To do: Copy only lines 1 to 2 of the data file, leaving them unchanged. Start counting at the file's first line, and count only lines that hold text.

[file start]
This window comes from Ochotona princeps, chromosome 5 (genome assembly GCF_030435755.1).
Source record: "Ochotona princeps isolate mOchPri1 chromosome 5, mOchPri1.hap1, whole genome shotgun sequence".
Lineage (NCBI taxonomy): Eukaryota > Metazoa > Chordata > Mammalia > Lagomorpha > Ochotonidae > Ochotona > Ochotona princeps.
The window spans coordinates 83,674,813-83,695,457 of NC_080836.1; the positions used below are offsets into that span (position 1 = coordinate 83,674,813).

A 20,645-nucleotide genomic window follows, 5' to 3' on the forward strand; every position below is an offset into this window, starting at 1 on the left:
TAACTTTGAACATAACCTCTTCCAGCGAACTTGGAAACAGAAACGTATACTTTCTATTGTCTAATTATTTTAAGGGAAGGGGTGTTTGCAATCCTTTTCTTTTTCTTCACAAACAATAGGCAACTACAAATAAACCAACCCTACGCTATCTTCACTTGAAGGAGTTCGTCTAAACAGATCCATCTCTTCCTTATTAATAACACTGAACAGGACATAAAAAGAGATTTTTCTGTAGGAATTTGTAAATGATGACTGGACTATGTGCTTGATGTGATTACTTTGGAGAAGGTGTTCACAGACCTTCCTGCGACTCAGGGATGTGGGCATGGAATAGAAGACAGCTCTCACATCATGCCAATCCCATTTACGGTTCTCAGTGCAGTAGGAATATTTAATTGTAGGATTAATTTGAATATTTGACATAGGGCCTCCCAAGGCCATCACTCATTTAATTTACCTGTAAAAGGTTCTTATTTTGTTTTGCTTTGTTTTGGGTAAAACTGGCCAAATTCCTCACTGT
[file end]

This window comes from Ochotona princeps, chromosome 5 (genome assembly GCF_030435755.1).
Source record: "Ochotona princeps isolate mOchPri1 chromosome 5, mOchPri1.hap1, whole genome shotgun sequence".